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A guide to options in financing a new business

Question: I recently attended the loan clinic sponsored by SCORE and the National Bank of Arizona, and I have more questions about finding sources of financing options that will enable me to start a new business. Can you give me additional guidance?

Answer: One of the biggest hurdles a new entrepreneur will face is financing his or her business. There are many available sources of start-up financing that are not as difficult to obtain as one may think. The key is to find the right type of financing that will serve your specific needs. This includes determining exactly how much you need and what your responsibilities are to the lenders, as well as knowing how to use those funds wisely. A wrong move in any one of these areas could make the difference between success and failure for your small business.

Sources and types of small business financing fall into a few broad categories. It will either be debt or equity financing from institutional or informal sources. Debt financing is a loan you pay back. Common sources include family and friends, personal credit cards, home equity lines of credit, commercial bank loans and bank loans backed by the U.S. Small Business Administration (SBA).

Some small businesses also receive a type of funding from suppliers and vendors in the form of special payment terms, discounts or even direct loans. Lenders want you to succeed because it means more business for them, so they are oftentimes willing to help.

With equity financing, you offer investors shares of your business in return for cash. Unlike loans, you are not required to pay the money back, but these investors now own part of your business and will want a return on their investment. Venture capitalists work this way, and stock offerings are a type of equity financing.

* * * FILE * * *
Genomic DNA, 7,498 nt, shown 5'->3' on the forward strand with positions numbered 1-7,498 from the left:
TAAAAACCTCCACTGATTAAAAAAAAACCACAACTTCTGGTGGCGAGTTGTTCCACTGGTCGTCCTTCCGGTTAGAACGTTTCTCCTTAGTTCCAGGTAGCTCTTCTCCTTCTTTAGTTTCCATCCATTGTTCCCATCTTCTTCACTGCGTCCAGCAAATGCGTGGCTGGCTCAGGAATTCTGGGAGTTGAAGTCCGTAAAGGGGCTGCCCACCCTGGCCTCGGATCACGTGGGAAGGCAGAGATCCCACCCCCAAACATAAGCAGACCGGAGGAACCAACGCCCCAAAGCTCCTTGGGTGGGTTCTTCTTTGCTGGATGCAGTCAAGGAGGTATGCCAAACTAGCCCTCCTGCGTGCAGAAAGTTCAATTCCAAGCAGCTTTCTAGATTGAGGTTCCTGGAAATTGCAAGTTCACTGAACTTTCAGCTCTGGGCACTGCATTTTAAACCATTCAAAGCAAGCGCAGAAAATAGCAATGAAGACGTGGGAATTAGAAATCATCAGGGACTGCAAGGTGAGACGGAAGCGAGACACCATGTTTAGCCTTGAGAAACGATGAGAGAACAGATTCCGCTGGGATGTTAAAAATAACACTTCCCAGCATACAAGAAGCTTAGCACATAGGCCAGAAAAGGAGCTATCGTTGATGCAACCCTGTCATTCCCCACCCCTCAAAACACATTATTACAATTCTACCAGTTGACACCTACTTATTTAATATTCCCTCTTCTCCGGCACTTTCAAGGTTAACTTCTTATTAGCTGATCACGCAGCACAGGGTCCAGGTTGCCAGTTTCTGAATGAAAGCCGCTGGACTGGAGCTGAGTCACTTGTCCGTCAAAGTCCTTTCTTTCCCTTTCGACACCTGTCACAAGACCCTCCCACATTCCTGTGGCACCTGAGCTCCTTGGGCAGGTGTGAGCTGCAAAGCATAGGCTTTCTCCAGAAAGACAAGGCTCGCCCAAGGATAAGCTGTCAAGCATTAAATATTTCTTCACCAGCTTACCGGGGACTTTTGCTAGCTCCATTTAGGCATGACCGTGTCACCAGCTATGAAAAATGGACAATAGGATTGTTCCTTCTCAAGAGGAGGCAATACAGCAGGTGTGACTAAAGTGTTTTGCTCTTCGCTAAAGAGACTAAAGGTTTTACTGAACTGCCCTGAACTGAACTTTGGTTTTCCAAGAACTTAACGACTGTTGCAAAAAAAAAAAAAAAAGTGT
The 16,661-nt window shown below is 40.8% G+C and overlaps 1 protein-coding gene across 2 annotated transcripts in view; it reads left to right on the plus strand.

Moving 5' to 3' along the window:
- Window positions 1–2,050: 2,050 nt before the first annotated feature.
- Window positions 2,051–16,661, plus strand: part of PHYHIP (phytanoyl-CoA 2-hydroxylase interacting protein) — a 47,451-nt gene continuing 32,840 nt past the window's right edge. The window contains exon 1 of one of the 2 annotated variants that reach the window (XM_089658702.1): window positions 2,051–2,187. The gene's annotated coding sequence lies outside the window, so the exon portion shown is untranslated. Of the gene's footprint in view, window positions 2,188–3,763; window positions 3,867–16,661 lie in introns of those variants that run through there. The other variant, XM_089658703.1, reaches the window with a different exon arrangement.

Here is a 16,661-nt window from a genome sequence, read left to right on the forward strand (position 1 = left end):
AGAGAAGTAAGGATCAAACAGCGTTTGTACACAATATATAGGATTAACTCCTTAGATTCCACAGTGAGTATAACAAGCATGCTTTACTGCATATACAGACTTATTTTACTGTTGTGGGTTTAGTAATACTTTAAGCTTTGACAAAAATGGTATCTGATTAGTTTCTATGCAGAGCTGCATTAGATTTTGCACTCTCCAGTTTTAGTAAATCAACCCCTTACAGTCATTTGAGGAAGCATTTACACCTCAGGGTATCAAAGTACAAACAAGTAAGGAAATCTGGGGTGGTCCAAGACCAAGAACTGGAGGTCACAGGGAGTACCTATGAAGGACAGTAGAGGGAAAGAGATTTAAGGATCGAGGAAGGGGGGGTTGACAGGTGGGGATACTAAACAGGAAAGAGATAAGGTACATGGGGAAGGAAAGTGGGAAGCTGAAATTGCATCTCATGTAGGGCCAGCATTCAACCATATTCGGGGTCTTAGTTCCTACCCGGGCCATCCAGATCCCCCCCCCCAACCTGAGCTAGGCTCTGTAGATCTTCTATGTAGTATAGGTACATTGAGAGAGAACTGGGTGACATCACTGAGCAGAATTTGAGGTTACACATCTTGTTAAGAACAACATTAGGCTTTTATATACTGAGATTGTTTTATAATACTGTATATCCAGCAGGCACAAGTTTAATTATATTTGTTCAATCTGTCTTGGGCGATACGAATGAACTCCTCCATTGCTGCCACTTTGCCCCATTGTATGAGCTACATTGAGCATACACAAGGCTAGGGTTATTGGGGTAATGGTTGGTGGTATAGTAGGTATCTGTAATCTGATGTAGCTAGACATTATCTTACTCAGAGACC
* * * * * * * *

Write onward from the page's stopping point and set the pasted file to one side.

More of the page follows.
Also, the SBA offers several financial assistance services for small businesses, including the popular 7(a) loan program. Most U.S. banks participate in the program, which provides loans on a guaranty basis, i.e., lenders structure their own loans based on the SBA's requirements. Details about all SBA loan programs and other helpful information for structuring a financing strategy may be found at www.sba.gov/services/financialassistance.

Other funding or cost-sharing options include partnerships, joint ventures, alliances, co-branding arrangements and business incubators. Incubators rarely offer cash, but they provide crucial support in the form of free or reduced rent and business services. Don't forget that your SCORE counselor functions as your advice partner and can assist you in determining which type of financing will work best for you, and will be there as a resource for you as you build your business.

Northern Arizona SCORE's mission is to serve the area as counselors to small businesses and non-profits. SCORE works in collaboration with northern Arizona Chambers of Commerce, the Small Business Development Center, and NACET, and is developing branches in Flagstaff and the Verde Valley. SCORE is actively recruiting volunteers for these markets as well as in the greater Prescott area. SCORE provides training and ongoing support to our volunteers. To learn more, contact Northern Arizona SCORE at 928-778-7438, e-mail us at score@northlink.com, or visit www.scorenaz.org

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